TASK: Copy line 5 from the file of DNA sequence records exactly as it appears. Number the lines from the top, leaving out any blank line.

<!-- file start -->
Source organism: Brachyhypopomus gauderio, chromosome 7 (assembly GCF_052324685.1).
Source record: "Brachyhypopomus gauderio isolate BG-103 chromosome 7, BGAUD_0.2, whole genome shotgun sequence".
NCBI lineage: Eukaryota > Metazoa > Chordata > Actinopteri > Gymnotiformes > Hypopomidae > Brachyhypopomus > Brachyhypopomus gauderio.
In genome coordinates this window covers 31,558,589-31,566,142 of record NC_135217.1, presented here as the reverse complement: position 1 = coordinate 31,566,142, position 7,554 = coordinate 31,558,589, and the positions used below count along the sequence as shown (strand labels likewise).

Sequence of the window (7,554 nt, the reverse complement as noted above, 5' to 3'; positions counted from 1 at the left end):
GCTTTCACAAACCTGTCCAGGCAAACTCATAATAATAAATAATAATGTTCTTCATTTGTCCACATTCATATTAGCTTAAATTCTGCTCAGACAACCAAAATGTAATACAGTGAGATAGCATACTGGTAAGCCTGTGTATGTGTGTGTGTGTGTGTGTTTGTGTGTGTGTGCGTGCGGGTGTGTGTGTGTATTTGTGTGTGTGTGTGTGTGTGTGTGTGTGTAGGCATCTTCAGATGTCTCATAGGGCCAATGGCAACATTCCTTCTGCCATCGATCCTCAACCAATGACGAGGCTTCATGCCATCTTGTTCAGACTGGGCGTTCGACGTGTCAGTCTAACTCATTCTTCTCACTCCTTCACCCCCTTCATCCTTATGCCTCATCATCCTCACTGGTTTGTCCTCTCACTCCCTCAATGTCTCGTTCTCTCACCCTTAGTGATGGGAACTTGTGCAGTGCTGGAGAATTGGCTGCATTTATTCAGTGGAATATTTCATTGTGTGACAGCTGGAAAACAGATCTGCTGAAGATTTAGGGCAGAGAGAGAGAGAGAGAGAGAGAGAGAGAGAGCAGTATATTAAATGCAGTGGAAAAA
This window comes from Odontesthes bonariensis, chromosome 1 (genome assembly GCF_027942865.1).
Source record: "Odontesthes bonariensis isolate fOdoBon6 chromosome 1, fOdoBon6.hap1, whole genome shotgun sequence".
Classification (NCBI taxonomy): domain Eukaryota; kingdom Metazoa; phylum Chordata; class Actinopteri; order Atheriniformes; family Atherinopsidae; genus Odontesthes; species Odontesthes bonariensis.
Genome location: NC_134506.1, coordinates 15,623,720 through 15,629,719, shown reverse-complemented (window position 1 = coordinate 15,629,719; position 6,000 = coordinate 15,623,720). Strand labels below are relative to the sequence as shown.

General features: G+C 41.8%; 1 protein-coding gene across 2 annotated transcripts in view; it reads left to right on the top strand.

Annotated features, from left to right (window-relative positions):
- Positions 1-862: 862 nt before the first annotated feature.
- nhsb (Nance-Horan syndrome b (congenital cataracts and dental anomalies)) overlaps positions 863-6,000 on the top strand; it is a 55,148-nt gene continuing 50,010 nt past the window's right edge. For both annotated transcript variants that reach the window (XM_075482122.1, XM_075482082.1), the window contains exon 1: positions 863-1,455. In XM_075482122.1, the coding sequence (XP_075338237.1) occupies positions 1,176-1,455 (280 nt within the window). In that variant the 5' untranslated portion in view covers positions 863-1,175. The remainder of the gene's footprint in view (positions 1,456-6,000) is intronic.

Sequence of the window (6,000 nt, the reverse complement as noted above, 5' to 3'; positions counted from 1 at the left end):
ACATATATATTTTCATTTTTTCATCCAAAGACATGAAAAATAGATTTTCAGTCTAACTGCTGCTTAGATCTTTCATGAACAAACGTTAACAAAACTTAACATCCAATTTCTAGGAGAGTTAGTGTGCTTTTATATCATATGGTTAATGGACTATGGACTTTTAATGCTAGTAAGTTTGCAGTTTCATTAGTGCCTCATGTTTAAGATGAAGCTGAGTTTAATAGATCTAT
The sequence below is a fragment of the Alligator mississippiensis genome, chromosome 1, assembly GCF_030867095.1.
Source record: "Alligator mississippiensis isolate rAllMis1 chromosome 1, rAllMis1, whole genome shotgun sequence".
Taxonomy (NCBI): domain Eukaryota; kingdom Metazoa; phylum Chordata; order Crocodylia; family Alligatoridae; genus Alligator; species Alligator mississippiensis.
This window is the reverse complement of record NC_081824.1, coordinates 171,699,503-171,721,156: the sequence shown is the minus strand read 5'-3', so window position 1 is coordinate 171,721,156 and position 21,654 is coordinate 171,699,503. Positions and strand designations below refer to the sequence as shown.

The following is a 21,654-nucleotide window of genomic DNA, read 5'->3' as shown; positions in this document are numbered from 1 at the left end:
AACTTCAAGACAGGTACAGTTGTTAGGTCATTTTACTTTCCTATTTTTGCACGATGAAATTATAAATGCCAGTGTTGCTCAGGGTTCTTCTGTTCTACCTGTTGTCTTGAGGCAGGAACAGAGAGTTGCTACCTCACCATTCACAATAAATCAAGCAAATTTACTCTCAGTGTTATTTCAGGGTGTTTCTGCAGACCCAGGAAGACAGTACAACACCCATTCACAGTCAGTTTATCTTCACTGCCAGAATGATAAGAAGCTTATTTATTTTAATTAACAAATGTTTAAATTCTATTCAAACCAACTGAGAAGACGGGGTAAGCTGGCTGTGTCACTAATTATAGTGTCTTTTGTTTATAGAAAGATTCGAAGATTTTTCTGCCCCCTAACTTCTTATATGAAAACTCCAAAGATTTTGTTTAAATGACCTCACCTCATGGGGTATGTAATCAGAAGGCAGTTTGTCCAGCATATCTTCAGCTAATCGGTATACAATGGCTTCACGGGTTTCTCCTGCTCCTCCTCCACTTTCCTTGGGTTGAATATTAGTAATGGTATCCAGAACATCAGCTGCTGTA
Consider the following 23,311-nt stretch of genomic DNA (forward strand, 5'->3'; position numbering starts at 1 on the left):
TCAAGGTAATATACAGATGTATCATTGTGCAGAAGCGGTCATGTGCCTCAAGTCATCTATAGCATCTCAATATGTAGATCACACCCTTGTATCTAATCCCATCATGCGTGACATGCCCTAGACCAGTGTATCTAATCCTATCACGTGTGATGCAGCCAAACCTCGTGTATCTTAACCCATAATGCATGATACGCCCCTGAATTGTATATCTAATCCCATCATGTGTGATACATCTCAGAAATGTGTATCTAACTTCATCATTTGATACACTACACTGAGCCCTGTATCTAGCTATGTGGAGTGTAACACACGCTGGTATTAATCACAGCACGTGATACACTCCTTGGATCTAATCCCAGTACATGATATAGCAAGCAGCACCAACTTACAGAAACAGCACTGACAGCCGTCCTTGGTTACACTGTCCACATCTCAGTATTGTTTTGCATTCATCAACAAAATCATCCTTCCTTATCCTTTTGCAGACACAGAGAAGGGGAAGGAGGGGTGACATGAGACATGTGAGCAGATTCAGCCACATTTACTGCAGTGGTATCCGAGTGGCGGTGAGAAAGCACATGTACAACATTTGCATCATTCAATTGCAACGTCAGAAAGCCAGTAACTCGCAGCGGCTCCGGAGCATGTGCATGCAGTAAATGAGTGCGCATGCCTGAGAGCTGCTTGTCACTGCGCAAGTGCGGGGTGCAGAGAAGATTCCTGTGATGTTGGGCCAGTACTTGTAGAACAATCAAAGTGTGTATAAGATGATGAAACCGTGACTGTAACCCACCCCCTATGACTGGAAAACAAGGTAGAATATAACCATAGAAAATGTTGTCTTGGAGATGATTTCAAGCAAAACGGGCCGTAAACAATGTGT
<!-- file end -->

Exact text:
Sequence of the window (7,554 nt, the reverse complement as noted above, 5' to 3'; positions counted from 1 at the left end):